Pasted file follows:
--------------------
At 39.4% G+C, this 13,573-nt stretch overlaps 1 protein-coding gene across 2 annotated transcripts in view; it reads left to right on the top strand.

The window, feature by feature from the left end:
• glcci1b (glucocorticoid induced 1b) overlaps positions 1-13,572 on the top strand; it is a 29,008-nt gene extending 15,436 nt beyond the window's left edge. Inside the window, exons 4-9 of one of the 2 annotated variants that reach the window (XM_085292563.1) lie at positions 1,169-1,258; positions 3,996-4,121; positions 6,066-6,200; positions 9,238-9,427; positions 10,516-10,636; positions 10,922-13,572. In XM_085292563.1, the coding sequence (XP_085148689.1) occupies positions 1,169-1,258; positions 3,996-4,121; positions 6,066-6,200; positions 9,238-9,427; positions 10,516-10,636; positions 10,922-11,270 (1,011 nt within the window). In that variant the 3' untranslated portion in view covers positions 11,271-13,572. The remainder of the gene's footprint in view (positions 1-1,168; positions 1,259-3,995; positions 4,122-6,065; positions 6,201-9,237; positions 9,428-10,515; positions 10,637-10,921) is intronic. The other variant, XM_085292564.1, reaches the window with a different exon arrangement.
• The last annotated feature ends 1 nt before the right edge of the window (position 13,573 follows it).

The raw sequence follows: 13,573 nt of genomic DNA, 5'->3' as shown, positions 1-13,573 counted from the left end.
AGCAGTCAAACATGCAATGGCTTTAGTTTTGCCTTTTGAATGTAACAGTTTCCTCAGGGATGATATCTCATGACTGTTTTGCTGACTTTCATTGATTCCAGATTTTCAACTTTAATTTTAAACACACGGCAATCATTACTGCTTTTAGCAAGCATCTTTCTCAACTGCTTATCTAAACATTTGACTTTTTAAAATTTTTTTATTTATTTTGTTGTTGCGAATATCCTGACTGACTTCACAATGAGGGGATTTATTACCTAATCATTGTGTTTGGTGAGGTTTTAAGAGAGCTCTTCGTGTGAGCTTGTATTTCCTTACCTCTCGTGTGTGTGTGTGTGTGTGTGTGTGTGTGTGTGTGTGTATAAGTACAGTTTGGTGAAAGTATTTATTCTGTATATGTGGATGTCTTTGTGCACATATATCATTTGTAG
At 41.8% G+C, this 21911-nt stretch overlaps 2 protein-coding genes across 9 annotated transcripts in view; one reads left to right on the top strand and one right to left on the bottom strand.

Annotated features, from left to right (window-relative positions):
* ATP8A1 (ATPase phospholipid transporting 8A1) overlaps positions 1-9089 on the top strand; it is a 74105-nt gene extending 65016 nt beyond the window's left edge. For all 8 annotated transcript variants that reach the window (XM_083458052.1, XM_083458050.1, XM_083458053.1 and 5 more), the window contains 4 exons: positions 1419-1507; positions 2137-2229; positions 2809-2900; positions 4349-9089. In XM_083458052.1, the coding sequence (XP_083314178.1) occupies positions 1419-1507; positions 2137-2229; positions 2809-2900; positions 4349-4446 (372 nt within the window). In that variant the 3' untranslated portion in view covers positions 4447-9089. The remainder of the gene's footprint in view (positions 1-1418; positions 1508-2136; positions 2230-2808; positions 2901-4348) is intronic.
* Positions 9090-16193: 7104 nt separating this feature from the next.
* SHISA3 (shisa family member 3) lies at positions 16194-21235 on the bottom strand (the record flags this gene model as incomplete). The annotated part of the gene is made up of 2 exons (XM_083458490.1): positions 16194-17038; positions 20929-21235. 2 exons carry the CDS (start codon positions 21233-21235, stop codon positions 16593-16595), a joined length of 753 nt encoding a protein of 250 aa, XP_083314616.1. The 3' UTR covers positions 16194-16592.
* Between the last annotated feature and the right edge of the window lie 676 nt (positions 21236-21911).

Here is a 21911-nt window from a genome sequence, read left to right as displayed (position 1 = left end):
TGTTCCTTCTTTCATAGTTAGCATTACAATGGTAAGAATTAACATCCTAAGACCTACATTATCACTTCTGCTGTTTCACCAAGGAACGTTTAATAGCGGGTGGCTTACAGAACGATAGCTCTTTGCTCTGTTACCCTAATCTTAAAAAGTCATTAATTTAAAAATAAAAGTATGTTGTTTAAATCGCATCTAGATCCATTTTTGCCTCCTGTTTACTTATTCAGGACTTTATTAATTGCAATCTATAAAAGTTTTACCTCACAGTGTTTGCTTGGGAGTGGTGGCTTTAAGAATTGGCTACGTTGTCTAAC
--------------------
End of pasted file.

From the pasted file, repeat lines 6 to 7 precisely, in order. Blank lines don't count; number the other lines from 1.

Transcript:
AGCAGTCAAACATGCAATGGCTTTAGTTTTGCCTTTTGAATGTAACAGTTTCCTCAGGGATGATATCTCATGACTGTTTTGCTGACTTTCATTGATTCCAGATTTTCAACTTTAATTTTAAACACACGGCAATCATTACTGCTTTTAGCAAGCATCTTTCTCAACTGCTTATCTAAACATTTGACTTTTTAAAATTTTTTTATTTATTTTGTTGTTGCGAATATCCTGACTGACTTCACAATGAGGGGATTTATTACCTAATCATTGTGTTTGGTGAGGTTTTAAGAGAGCTCTTCGTGTGAGCTTGTATTTCCTTACCTCTCGTGTGTGTGTGTGTGTGTGTGTGTGTGTGTGTGTGTGTATAAGTACAGTTTGGTGAAAGTATTTATTCTGTATATGTGGATGTCTTTGTGCACATATATCATTTGTAG
At 41.8% G+C, this 21911-nt stretch overlaps 2 protein-coding genes across 9 annotated transcripts in view; one reads left to right on the top strand and one right to left on the bottom strand.